Could state income tax be a possible reason why LeBron James signed with the Miami Heat over other teams like the Cleveland Cavaliers, New York Knicks, New Jersey Nets, and Chicago Bulls?
Why would LeBron James sign with a team in a state where he would have to pay millions in state income taxes, when he could play for the Miami Heat in Florida where there is no state income tax because it’s banned in Florida’s state constitution, unlike the states of Ohio, New York, New Jersey, and Illinois. According govspot.com seven states have no income tax: Alaska, Florida, Nevada, South Dakota, Texas, Washington, and Wyoming. Two others, New Hampshire and Tennessee, tax only divided and interest income.
In a July 1 blog post by the New York Post breaks down the amount of money LeBron would pay in taxes in New York as opposed to Florida.
“If LeBron James goes to the Miami Heat instead of the Knicks, blame our dysfunctional lawmakers in Albany, who have saddled top-earning New Yorkers with the highest state and city income taxes in the nation, soon to be 12.85 percent on top of the IRS bite. There is no state income tax in Florida.”
“On a five-year contract worth $96 million — what he’d get from the Knicks or the Heat — LeBron would pay $12.34 million in New York taxes. Quite a penalty for the privilege of working in Midtown.”
In an article done by Businessandmedia.org, Kyle Gillis breaks down the tax situation in the states of Ohio and New Jersey.
“New Jersey and Ohio, the other reported frontrunners to attract James, also have state income taxes, but they are not as high as in New York. Based on a $96 million contract, James would pay $5.69 million in state taxes if he re-signed with the Cleveland Cavaliers. If he signed with the New Jersey Nets, James would pay $10.32 million in state taxes.”
“Last week, the Pew Center on the States named Illinois one of the 10 most financially troubled states in the nation” a quote by Christopher Nichols in a November 2009 article from Metroplannig.org . According to Nichols the stat doesn’t pays it’s bills ,” Essentially the state has run a deficit every year since 2001, dodging the constitutionally required balanced budget by delaying payments from one fiscal year to the next to Medicaid vendors, such as doctors, pharmacists and small business owners that provide social services”. There is also no plan to fix this problem, passing reforms that would raise taxes and not lower them”, and this practice also affect the state as a whole, ” The state’s poor fiscal practices also have caused its credit rating to drop, meaning higher interest payments on loans and bonds. When the state has gigantic revenue problems, it doesn’t send required payments to universities, Southern Illinois hasn’t received a state payment since July”. It would clearly be a bad move for James to move to a state with such debt.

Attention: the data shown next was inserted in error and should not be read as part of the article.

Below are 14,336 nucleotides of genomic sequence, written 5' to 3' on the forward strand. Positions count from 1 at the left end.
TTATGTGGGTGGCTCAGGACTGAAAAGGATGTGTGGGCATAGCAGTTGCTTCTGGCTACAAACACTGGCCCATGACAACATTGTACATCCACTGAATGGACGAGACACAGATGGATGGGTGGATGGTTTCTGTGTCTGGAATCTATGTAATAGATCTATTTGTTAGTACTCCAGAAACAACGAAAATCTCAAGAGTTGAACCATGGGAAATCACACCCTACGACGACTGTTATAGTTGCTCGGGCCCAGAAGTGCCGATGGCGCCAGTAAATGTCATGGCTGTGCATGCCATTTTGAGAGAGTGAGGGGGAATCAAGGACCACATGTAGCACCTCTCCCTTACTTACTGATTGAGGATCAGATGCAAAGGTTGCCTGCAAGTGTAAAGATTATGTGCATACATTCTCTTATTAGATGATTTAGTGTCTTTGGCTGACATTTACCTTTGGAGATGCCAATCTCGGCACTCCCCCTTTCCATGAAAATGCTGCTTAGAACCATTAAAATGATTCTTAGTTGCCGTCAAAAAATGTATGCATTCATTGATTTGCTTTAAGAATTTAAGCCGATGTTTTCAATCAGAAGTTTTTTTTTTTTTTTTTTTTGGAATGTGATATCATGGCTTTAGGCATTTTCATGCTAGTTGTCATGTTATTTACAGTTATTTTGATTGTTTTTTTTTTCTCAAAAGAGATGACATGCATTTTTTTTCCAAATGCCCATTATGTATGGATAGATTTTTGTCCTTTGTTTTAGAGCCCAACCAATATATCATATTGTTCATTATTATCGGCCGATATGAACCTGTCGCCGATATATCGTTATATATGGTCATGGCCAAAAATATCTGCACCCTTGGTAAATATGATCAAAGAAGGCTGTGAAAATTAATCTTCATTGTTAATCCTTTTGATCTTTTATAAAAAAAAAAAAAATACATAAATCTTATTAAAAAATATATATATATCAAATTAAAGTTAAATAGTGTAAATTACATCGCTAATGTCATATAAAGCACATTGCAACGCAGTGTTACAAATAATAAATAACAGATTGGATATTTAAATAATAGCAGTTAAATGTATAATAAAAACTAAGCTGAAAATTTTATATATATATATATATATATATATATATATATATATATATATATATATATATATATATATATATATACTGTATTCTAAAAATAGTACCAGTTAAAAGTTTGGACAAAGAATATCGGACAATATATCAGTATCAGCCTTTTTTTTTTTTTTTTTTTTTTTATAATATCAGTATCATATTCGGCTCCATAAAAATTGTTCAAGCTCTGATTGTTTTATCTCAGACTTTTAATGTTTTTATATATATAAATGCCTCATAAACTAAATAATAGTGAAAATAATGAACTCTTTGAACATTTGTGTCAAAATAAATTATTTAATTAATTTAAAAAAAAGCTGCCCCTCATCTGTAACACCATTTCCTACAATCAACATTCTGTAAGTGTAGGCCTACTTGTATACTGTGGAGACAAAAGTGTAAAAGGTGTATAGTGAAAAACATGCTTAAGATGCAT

All the writing in quotations are words from Christopher Nichols.
As For Cleveland
I don’t blame LeBron for not signing with the Cavaliers, according to Peter A. Brown of the Wall Street Journal, “Ohio’s piece of the American pie has been shrinking since the end of World War II” this is a bold but true statement by Brown. The lack of population growth, job loss, loss of residents, between 1950 and 2000 along with its state tax burden its clear that Ohio is going through a lot of problems clearly not appealing to a NBA star of LeBron James’ stature.
“For most of the 20th century, Ohio, along with neighboring Michigan, was the symbol, of the American manufacturing base. The state prospered as a blue-collar economy. Gov. Ted Strickland took office at the beginning of 2007 promising to resurrect the state’s economy, but Ohio has lost 376,000 jobs since then.” – Wall Street Journal
It’s clear that LeBron will net more money in Florida with Ohio having a top income tax rate of about 6%, and Cleveland having a 2% levy.
Looks like LeBron got a good deal, 2 superstar team mates, and no state income tax.